The state of cybersecurity for SMBs and municipalities is precarious. On the one hand, plenty are suffering cyber threats that are affecting their ability to conduct business. In a 2021 survey, nine in 10 SMBs that suffered a digital attack revealed that the incident had affected their business. This was followed by 48% that had shut down operations for at least a day, 41% that had lost money, and 26% that had still not fully recovered, reported Help Net Security.
On the other hand, few of these organizations have prioritized cybersecurity, believing incorrectly that digital attackers are inclined to go after enterprises or large targets only. The truth is threat actors behind today’s most common cybersecurity risks go after SMBs in nearly half (43%) of digital attacks, reported CNBC at the end of 2019 – not to mention small businesses may represent a conduit to a larger prize at the end of a complex supply chain. And of course, we all know what happened to 22 Texas cities in 2019.
What’s Behind This Weak Security Posture?
Part of this discrepancy can be explained by what’s known as the “Security Poverty Line.” Wendy Nather, head of advisory CISOs for Cisco, is responsible for having come up with the concept. Here’s her explaining it to BankInfoSecurity back in 2011:
Nather went on to note that the lack of a finish line compounds the Security Poverty Line. SMBs can’t know what they’re going to need ahead of time because security is a journey that’s continually evolving. New security requirements are always emerging, so SMBs will never be done—even if they happen to obtain an unlimited security budget.
How Can We Remove the Security Poverty Line for SMBs?
Gus Hunt, former chief technology officer of the Central Intelligence Agency, explained that the Security Poverty Line affects everyone because of the nature of our interconnected world.
“When everything is connected, you are always vulnerable to your weakest link,” he said, as quoted by the Center for Connected Medicine. “What we need is an approach that doesn’t just elevate the posture of the people with the wherewithal (to spend on cybersecurity), but we need an approach that’s going to elevate the posture of everybody.”
With that said, below are some ways that we can eliminate the Security Poverty Line for all.
Take Advantage of Community Groups That Share Ideas and Information
Smaller organizations don’t always have the expertise or resources to stay on top of the latest security threats. By joining a community group, SMBs can communicate with other organizations both within and outside of their sector to learn about new digital threats and emerging security technologies and approaches. They can then use what they’ve learned to tailor their security programs accordingly.
These types of groups come in many forms. Take the Texas Association of Governmental Information Technology Managers (TAGITM) as an example. According to its website, TAGITM is a not-for-profit that enables information systems professionals to share ideas, problems, and solutions. Not only do their members share information with each other, they treat their security vendors like partners, and give the vendors a seat at the table. Yes, there’s competition, but within TAGITM, it feels more like everyone is working on the same team. We should know – we’re privileged to count many TAGITM members as our customers.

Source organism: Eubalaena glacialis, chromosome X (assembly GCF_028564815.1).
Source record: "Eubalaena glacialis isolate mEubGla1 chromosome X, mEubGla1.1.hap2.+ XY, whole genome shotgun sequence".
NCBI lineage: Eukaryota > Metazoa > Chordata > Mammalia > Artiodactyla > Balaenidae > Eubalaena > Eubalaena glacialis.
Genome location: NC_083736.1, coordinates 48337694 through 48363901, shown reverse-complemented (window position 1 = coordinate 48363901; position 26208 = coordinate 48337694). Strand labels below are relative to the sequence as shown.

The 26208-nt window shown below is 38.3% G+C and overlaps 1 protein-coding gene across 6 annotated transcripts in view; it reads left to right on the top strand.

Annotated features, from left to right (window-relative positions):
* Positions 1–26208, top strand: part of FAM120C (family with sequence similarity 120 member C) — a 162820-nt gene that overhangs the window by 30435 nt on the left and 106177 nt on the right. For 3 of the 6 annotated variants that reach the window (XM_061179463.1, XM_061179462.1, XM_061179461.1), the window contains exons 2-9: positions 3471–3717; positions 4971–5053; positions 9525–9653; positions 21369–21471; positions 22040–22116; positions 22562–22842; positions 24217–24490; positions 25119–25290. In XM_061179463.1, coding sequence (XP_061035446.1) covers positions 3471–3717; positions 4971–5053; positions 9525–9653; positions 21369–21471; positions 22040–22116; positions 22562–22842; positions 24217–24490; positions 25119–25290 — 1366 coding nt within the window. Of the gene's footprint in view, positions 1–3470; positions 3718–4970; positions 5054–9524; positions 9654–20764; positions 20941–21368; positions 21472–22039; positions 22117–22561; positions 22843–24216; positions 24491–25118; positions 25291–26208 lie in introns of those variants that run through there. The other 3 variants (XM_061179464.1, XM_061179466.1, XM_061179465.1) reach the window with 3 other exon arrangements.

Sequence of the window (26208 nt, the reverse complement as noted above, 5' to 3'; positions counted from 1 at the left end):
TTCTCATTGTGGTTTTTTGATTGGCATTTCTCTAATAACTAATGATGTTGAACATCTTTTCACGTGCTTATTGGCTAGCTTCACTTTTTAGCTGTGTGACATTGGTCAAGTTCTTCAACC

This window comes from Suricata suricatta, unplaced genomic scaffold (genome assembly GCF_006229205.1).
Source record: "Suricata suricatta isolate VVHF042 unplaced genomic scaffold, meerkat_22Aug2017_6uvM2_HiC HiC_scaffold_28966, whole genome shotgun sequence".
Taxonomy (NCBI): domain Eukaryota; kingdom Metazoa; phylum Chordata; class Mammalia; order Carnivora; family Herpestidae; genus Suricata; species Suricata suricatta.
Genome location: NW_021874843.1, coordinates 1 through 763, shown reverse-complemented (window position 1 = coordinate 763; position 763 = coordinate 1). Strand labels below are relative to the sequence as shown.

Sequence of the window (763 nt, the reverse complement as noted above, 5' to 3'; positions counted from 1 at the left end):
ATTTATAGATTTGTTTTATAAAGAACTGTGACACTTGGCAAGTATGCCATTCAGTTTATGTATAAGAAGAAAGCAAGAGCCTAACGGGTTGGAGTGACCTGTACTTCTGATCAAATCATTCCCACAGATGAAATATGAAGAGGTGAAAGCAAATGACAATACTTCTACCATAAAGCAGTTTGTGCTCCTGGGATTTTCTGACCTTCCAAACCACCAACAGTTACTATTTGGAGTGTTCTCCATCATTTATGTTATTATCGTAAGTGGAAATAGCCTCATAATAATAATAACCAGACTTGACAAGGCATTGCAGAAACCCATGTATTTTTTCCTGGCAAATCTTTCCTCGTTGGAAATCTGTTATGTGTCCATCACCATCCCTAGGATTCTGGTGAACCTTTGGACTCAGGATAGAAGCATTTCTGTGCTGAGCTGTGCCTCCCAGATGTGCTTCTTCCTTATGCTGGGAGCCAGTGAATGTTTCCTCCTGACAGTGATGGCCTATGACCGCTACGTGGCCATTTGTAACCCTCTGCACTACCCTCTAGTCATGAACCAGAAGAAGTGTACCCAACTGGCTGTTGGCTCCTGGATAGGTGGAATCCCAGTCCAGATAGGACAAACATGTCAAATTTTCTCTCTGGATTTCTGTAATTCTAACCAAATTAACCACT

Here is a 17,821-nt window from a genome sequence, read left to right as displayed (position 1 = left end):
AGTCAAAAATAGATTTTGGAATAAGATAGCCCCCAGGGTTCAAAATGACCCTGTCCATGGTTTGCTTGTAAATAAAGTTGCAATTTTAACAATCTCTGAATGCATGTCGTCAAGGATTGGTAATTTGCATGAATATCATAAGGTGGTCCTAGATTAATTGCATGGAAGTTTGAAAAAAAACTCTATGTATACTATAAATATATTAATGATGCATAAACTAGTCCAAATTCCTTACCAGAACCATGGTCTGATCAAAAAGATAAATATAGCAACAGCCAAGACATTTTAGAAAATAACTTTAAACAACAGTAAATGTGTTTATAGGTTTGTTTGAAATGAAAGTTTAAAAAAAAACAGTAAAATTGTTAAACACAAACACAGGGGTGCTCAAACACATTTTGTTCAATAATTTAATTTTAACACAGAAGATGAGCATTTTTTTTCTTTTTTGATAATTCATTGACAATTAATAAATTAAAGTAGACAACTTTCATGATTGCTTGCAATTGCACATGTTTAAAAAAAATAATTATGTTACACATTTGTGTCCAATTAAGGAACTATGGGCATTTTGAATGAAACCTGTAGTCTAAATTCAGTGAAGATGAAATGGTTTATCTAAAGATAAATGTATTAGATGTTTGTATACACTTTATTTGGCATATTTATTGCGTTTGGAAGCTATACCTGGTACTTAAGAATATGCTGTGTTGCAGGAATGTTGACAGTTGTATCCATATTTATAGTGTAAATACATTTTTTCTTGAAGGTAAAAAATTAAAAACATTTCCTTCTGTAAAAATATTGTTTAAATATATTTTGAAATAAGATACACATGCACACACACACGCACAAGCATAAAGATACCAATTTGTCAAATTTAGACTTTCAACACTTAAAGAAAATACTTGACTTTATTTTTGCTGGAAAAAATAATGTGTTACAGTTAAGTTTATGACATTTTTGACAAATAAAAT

It’s also important to highlight the Information Sharing and Analysis Centers (ISACs) that help critical infrastructure owners and operators defend against digital and physical threats. It does this by collecting threat intelligence and sharing it with its members, thus keeping them in the know. To join an ISAC in your sector, check out the National Council of ISACs.
Encourage SMBs To Use Industry Standards To Help Prioritize Security Measures
SMBs and other smaller organizations might not know where to start their cybersecurity program, so they might look to implement certain guidelines without taking care of fundamental security controls first. They also might elect to not implement anything out of the belief that they can’t secure themselves unless they take an all-or-nothing approach with a relevant framework.
Hence the need for security frameworks that help SMBs prioritize their security measures. Fortunately, there are guides that already do this. The Center for Internet Security’s Critical Security Controls (CIS Controls) use Implementation Groups (IGs) to help organizations prioritize how they approach those security measures. That scheme begins with the first implementation group, IG1, which consists of basic digital hygiene principles that all organizations can use to harden their security posture. We’ve written extensively about CIS Controls here.
Outsourcing Can Improve Security and Save Money
This might sound like a sales pitch, but it’s true. Managed security services provide security expertise, protection, and visibility for a fraction of the cost of an internal team, and make a lot of sense for cash-strapped SMBs. Outsourcing allows IT teams to spend their time driving revenue and adding efficiencies to their employer, instead of chasing a backlog of security events and false positives.
Put Us In Your Corner.
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